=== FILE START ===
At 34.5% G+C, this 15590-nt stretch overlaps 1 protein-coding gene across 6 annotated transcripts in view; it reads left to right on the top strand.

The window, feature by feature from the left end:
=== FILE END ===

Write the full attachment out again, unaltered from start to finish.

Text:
At 34.5% G+C, this 15590-nt stretch overlaps 1 protein-coding gene across 6 annotated transcripts in view; it reads left to right on the top strand.

The window, feature by feature from the left end: